This is happening world-wide. Tesla is now not the only EV pioneer: Rivian, which makes electric-powered vans and SUVs, launched on the NYSE in the course of COP 26 and its market value doubled from $75 bn to $150 bn in the first week. Shell and BP are investing in worldwide joint ventures to install EV charging points. BP is joining with Daimler Benz in developing hydrogen-powered HGVs.
Widespread use of EVs will require massive expansion of electricity capacity. Rolls Royce has announced plans to spend £200m, with matching government funding, on development of ‘Small Modular Reactors’. SMRs are based on the nuclear propulsion units in submarines. They are about a quarter of the size of a modern nuclear power station. Rolls Royce hope to sell 16-20 in the UK in the next ten years.
But not all technologies are mature. Governments are keen to fund R and D. The International Energy Agency has established what they call the ‘Breakthrough Agenda’, bringing together 42 countries to work on four areas of low-carbon technology: power generation, EVs, steel and hydrogen. Making steel and making cement are both very carbon intensive, and better processes are not immediately available. Hydrogen can be used in fuel cells for EVs, and can be added to gas as a heating fuel. But ‘green’ hydrogen made through electrolysis using renewable energy is expensive, and there are significant challenges in handling and transporting it (it is both corrosive and explosive). Even so, the UAE is reported to be planning to produce hydrogen and export it to Japan in the form of ammonia.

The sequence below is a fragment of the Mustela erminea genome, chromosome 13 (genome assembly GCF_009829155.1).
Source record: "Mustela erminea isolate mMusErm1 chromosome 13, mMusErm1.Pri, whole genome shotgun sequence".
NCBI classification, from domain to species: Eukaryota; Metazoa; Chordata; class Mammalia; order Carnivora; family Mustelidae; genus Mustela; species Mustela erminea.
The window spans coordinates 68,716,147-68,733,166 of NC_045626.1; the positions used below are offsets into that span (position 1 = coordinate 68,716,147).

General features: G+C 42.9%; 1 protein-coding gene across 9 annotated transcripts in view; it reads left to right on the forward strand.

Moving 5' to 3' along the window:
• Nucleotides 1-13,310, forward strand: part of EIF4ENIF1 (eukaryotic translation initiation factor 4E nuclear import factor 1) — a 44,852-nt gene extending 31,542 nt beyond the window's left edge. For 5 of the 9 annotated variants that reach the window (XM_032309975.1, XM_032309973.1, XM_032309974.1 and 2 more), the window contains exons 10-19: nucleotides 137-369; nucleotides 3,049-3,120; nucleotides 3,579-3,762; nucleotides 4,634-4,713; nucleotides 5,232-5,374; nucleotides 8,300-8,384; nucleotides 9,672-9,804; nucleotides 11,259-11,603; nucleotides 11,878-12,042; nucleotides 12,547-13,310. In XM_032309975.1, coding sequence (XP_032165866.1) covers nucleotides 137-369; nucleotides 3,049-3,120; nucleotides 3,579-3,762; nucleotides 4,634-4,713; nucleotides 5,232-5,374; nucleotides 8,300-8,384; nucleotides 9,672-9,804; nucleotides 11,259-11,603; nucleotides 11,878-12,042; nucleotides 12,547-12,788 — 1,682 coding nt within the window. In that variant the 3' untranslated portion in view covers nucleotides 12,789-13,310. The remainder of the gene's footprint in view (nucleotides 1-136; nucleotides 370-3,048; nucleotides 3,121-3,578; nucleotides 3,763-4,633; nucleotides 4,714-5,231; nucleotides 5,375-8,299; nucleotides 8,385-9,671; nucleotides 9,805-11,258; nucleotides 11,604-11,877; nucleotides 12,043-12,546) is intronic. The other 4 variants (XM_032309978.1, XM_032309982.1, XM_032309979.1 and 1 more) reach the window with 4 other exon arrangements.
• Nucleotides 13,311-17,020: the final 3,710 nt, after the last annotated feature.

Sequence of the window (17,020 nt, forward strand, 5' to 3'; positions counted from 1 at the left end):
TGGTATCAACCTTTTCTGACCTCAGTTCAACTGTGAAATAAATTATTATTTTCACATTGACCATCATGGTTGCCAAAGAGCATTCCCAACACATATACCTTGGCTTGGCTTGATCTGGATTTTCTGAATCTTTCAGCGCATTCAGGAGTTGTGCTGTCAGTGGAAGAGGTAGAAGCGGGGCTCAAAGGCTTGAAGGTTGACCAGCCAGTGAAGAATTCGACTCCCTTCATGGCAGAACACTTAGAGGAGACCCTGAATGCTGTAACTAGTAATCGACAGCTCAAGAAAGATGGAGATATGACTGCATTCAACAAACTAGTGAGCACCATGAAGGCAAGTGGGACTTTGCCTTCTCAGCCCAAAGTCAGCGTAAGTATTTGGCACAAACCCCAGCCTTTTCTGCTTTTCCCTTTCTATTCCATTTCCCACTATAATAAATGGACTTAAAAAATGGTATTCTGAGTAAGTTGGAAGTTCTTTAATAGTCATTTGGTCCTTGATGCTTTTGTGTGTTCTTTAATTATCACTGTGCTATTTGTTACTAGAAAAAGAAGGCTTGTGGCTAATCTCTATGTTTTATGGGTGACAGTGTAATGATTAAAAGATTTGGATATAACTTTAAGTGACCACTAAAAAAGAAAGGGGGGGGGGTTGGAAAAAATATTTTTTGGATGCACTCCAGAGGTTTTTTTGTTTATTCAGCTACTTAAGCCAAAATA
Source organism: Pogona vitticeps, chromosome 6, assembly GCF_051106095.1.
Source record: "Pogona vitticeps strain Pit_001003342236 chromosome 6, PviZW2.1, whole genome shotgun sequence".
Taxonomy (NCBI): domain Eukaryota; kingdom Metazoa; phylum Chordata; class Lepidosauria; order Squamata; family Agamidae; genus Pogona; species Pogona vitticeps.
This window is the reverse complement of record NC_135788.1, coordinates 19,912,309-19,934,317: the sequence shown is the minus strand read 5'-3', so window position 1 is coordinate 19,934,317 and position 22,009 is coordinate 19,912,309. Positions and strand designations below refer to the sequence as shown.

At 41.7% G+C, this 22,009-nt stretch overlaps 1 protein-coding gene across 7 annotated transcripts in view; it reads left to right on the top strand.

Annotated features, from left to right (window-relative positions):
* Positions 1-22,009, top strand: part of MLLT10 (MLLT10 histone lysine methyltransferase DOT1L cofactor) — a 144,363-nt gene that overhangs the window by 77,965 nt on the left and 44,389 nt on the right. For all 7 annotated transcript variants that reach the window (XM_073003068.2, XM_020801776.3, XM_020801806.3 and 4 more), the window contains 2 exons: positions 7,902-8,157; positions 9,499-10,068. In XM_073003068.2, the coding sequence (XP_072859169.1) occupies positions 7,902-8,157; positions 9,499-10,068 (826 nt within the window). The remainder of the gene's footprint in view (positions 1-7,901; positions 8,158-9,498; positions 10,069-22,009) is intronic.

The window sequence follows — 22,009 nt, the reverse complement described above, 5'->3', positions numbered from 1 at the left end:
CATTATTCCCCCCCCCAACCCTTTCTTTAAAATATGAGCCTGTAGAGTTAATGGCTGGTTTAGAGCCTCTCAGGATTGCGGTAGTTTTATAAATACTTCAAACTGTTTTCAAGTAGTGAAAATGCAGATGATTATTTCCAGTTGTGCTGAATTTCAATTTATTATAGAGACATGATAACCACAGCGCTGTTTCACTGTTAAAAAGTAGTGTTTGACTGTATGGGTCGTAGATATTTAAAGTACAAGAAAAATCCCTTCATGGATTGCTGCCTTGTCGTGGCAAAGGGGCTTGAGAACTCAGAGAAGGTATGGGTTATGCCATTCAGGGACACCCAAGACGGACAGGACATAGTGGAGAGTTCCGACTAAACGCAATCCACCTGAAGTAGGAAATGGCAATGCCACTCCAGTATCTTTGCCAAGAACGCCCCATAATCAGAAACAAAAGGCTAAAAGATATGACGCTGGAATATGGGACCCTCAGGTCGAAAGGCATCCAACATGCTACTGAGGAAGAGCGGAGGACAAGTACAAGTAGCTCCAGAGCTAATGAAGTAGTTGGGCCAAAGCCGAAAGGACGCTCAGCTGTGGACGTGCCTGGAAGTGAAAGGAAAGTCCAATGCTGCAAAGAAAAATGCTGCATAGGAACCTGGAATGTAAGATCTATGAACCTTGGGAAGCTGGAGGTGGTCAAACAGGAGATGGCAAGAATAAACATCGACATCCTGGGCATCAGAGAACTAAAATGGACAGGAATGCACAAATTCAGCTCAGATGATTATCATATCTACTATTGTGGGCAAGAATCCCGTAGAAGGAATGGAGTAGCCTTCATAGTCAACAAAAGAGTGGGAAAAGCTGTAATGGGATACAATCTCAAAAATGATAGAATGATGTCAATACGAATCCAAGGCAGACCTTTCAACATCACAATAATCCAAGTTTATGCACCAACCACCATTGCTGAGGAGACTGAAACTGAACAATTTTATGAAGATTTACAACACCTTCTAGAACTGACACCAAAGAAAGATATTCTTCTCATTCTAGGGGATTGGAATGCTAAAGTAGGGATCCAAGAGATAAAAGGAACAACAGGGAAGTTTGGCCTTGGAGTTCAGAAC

If coal and gas are to be used at all in a ‘net zero’ economy, some form of carbon capture and storage (CCS) will have to be developed. All remaining coal-fired power plants will have to be ‘abated’ with a CCS system. So far, economical ways of doing this have proved elusive. That said, Saudi Aramco claims to be developing HGVs which can capture some of their CO2 emissions as they run; and to be developing a system for storing carbon by ‘curing’ concrete using CO2 instead of water.
It is by no means certain that business investment and technology will allow us to reach net zero in a painless fashion. Some technical ‘fixes’ in the last decades have caused more problems than they solved. Switching cars from petrol to diesel in Europe resulted in catastrophic rises in urban air pollution. Adding ethanol to gasoline to reduce its ‘fossil fuel’ component caused the deforestation of large areas of Malaysia and Indonesia to grow the palm oil from which to distil the ethanol. Converting the coal-fired Drax power station to burn wood chips from the USA earned a renewable energy subsidy from the UK government; but the replacement trees will take 30 years to mature. The lithium, cobalt and nickel required to make EV batteries will need massive investment in new mining capacity with challenging environmental consequences.